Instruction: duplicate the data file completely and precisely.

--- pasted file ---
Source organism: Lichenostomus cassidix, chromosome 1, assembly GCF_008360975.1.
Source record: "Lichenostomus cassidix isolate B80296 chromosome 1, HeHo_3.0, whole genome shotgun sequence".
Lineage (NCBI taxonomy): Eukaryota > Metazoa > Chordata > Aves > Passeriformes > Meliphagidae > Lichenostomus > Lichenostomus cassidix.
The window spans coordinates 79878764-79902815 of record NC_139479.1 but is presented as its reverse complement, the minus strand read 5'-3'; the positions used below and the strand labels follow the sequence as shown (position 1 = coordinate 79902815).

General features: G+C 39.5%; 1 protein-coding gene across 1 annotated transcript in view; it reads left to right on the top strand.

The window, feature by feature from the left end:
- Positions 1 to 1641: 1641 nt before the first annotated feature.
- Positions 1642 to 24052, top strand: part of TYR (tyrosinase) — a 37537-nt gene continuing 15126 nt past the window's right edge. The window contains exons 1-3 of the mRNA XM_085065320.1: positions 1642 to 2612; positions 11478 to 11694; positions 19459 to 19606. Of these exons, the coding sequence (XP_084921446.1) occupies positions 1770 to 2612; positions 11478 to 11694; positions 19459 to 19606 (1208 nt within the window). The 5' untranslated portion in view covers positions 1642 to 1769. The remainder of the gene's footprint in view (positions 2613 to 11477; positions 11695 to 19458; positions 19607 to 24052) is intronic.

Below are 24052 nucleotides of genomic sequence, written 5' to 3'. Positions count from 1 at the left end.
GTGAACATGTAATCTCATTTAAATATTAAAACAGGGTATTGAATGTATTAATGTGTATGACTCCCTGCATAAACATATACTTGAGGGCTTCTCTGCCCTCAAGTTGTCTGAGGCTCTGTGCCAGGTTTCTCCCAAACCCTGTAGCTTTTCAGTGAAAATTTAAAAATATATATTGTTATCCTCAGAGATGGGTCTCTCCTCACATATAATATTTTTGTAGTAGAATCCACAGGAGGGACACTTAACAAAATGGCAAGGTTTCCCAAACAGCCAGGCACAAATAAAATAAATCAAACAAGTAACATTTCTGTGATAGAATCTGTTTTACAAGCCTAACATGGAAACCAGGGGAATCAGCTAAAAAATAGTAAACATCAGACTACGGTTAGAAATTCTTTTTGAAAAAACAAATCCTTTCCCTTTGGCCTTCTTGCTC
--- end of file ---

Source organism: Lichenostomus cassidix, chromosome 1, assembly GCF_008360975.1.
Source record: "Lichenostomus cassidix isolate B80296 chromosome 1, HeHo_3.0, whole genome shotgun sequence".
Lineage (NCBI taxonomy): Eukaryota > Metazoa > Chordata > Aves > Passeriformes > Meliphagidae > Lichenostomus > Lichenostomus cassidix.
The window spans coordinates 79878764-79902815 of record NC_139479.1 but is presented as its reverse complement, the minus strand read 5'-3'; the positions used below and the strand labels follow the sequence as shown (position 1 = coordinate 79902815).

General features: G+C 39.5%; 1 protein-coding gene across 1 annotated transcript in view; it reads left to right on the top strand.

The window, feature by feature from the left end:
- Positions 1 to 1641: 1641 nt before the first annotated feature.
- Positions 1642 to 24052, top strand: part of TYR (tyrosinase) — a 37537-nt gene continuing 15126 nt past the window's right edge. The window contains exons 1-3 of the mRNA XM_085065320.1: positions 1642 to 2612; positions 11478 to 11694; positions 19459 to 19606. Of these exons, the coding sequence (XP_084921446.1) occupies positions 1770 to 2612; positions 11478 to 11694; positions 19459 to 19606 (1208 nt within the window). The 5' untranslated portion in view covers positions 1642 to 1769. The remainder of the gene's footprint in view (positions 2613 to 11477; positions 11695 to 19458; positions 19607 to 24052) is intronic.

Below are 24052 nucleotides of genomic sequence, written 5' to 3'. Positions count from 1 at the left end.
GTGAACATGTAATCTCATTTAAATATTAAAACAGGGTATTGAATGTATTAATGTGTATGACTCCCTGCATAAACATATACTTGAGGGCTTCTCTGCCCTCAAGTTGTCTGAGGCTCTGTGCCAGGTTTCTCCCAAACCCTGTAGCTTTTCAGTGAAAATTTAAAAATATATATTGTTATCCTCAGAGATGGGTCTCTCCTCACATATAATATTTTTGTAGTAGAATCCACAGGAGGGACACTTAACAAAATGGCAAGGTTTCCCAAACAGCCAGGCACAAATAAAATAAATCAAACAAGTAACATTTCTGTGATAGAATCTGTTTTACAAGCCTAACATGGAAACCAGGGGAATCAGCTAAAAAATAGTAAACATCAGACTACGGTTAGAAATTCTTTTTGAAAAAACAAATCCTTTCCCTTTGGCCTTCTTGCTC